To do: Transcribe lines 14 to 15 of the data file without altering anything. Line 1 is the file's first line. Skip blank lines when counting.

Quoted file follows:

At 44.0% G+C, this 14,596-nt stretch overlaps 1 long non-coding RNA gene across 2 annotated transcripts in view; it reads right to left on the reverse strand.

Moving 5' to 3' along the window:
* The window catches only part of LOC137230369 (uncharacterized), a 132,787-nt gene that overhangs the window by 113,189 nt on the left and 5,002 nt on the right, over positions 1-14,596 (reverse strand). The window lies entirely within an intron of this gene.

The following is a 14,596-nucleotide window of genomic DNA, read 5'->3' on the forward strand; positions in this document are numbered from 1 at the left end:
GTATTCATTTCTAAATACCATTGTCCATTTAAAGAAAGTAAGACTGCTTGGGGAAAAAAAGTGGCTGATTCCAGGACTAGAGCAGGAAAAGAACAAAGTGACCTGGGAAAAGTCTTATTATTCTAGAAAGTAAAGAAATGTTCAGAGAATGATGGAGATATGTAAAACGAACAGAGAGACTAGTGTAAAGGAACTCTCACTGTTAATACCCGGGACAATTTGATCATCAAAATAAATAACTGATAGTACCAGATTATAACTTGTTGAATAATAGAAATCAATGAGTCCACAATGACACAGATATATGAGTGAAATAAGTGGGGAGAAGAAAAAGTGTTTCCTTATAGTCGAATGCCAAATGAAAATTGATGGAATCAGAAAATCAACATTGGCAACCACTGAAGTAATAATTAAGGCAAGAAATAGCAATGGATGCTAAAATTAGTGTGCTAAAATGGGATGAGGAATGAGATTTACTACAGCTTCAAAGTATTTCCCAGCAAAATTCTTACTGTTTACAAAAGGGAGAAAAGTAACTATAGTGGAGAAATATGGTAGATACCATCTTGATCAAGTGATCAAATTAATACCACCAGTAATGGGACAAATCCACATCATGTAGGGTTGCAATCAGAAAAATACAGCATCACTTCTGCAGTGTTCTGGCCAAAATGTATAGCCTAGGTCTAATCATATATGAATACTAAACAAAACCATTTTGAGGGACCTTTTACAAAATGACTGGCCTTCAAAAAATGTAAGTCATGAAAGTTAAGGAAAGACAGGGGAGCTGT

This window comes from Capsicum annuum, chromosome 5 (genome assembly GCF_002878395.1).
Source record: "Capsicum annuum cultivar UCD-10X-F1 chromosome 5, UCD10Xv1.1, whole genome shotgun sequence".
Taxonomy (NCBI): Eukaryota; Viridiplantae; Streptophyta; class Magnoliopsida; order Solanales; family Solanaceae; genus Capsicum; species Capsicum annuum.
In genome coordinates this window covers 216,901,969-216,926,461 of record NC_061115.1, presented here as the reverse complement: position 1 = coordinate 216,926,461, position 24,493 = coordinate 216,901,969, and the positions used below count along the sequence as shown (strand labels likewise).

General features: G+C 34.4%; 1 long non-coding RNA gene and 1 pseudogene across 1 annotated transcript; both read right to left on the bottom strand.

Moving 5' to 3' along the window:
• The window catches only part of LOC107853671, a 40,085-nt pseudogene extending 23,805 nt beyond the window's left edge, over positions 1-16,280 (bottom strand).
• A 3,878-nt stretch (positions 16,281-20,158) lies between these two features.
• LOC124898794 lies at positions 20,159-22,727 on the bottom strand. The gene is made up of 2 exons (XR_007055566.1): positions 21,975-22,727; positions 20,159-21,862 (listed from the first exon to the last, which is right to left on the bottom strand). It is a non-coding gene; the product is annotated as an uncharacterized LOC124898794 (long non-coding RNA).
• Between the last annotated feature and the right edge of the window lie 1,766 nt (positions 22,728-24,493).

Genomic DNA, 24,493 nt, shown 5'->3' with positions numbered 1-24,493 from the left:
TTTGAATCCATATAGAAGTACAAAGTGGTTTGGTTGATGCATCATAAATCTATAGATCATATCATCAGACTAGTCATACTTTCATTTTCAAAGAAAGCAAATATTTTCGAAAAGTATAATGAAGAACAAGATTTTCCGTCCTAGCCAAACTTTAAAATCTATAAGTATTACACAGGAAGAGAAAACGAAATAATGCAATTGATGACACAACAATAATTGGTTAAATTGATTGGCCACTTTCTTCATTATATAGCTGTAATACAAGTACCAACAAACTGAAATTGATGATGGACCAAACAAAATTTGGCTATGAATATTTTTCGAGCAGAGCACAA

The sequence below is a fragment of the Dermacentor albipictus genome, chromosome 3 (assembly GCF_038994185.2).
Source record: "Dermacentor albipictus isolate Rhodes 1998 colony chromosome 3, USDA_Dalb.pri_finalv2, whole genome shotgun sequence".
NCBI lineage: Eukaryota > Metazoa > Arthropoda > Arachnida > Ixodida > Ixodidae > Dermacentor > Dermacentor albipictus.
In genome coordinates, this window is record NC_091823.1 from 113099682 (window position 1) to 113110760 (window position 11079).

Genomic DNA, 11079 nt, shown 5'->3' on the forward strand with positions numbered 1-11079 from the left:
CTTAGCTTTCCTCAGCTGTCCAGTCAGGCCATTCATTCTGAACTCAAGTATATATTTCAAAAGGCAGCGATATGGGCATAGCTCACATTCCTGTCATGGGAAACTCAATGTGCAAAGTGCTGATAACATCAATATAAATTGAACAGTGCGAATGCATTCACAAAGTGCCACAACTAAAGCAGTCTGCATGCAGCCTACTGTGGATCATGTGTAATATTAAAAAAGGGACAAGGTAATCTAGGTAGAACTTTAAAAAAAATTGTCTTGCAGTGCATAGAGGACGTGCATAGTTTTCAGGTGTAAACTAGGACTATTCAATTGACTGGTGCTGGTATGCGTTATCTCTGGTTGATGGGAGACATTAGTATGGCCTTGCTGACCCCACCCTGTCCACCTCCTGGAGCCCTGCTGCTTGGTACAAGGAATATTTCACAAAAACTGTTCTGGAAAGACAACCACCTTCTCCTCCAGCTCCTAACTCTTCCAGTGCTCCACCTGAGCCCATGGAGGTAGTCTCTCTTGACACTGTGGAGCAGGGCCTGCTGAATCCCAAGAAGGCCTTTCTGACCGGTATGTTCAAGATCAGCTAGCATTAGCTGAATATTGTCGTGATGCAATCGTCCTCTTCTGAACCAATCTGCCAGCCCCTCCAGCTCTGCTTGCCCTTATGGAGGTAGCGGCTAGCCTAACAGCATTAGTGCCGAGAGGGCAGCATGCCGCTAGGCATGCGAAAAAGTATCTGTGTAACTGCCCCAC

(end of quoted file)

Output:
• LOC124898794 lies at positions 20,159-22,727 on the bottom strand. The gene is made up of 2 exons (XR_007055566.1): positions 21,975-22,727; positions 20,159-21,862 (listed from the first exon to the last, which is right to left on the bottom strand). It is a non-coding gene; the product is annotated as an uncharacterized LOC124898794 (long non-coding RNA).
• Between the last annotated feature and the right edge of the window lie 1,766 nt (positions 22,728-24,493).